1 Answer | Add Yours
When Young Goodman Brown returns from his experience in the forest--whether that experience was real or a dream vision--he is a changed man. He left the village the night before as a typical young married man in his village, full of life and with a pretty wife named Faith. Unfortunately, on his return his attitude toward the people of his village, as well as his wife, was completely changed--fearful, suspicious, and, more important, perceiving evil in everyone around him:
[when Goodman Brown passes his minister] He shrank from the venerable saint as if to avoid an anathema [a curse].
Goodman Brown saw, or thought he saw, his minister, Deacon Gookin, Goody Cloyse (the woman who gave him religious instruction) in the forest communing with the devil, so when he sees Goody Cloyse teaching a young girl her catechism, "Brown snatched away the child as from the grasp of the fiend. . . ." Clearly, the evil that Young Goodman Brown perceived in himself, which caused him to go into the forest at night, he sees in everyone else he once thought were good religious people.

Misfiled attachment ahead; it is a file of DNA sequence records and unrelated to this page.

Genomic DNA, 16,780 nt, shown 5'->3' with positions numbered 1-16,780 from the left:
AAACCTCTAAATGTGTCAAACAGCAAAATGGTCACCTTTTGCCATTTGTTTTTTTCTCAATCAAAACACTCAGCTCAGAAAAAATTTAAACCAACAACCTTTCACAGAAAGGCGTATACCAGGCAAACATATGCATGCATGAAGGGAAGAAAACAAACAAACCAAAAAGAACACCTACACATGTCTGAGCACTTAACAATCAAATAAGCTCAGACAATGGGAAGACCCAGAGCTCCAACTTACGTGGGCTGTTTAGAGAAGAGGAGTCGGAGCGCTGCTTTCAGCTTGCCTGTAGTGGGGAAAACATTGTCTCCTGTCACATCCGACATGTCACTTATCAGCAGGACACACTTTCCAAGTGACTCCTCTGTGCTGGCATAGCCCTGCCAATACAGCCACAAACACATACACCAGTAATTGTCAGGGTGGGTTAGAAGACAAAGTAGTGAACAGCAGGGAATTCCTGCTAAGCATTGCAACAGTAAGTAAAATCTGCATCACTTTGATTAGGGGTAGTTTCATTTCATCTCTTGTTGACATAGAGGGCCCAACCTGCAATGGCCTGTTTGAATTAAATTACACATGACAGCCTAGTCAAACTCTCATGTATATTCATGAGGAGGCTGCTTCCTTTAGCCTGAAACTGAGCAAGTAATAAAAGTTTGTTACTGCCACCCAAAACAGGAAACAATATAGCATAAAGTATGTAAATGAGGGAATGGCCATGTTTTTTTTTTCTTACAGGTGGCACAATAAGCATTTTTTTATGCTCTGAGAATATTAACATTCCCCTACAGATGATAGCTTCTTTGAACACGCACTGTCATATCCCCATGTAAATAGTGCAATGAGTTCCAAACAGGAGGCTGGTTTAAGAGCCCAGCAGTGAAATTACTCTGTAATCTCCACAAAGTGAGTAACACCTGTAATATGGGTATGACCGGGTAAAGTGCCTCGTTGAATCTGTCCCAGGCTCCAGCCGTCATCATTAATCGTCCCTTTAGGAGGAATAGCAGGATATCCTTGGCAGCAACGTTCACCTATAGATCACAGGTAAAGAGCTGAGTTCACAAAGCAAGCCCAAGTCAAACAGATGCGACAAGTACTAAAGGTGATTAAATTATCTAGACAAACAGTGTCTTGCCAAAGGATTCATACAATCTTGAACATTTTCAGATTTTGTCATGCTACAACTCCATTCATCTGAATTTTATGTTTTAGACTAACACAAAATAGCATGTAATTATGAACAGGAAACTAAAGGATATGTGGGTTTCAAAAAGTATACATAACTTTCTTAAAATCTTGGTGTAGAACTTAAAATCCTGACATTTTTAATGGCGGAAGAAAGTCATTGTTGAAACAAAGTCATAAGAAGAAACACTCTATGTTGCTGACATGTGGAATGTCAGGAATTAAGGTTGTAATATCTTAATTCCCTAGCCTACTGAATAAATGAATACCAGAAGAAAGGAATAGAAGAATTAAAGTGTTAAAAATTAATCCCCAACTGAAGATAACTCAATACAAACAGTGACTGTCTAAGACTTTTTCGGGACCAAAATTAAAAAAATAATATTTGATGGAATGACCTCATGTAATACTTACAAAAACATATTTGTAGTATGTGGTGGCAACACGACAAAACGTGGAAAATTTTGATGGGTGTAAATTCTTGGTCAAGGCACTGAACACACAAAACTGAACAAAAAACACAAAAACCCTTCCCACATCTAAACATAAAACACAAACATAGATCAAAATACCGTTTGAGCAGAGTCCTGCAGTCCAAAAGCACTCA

Even Faith, whom he knows better than all the others and who tries to kiss him when she sees him in the morning after the visit to the forest, is given a cold welcome: "But Goodman Brown looked sternly and sadly into her face, and passed on without a greeting." Brown undoubtedly justifies this behavior to himself because he saw Faith with the others at the devil's meeting place.
To determine whether Young Goodman Brown's behavior is justified you have to decide if you believe one of two things: 1) Did Young Goodman Brown journey into the forest, meet the devil, and see all of the religious people from his village, including Faith, at the satanic ceremony? or 2) Did Brown, perhaps because of his own sense of guilt for having inappropriate thoughts, have a dream or vision in the forest? If you believe in (1), then you can argue that his behavior is justifiable, having been betrayed by everyone he thought he knew. On the other hand, if (2) seems more likely to reflect what actually happened to Brown, then you have to argue that Brown's sense of guilt has altered his ability to perceive reality as it is. I would vote for (2).
We’ve answered 317,584 questions. We can answer yours, too.Ask a question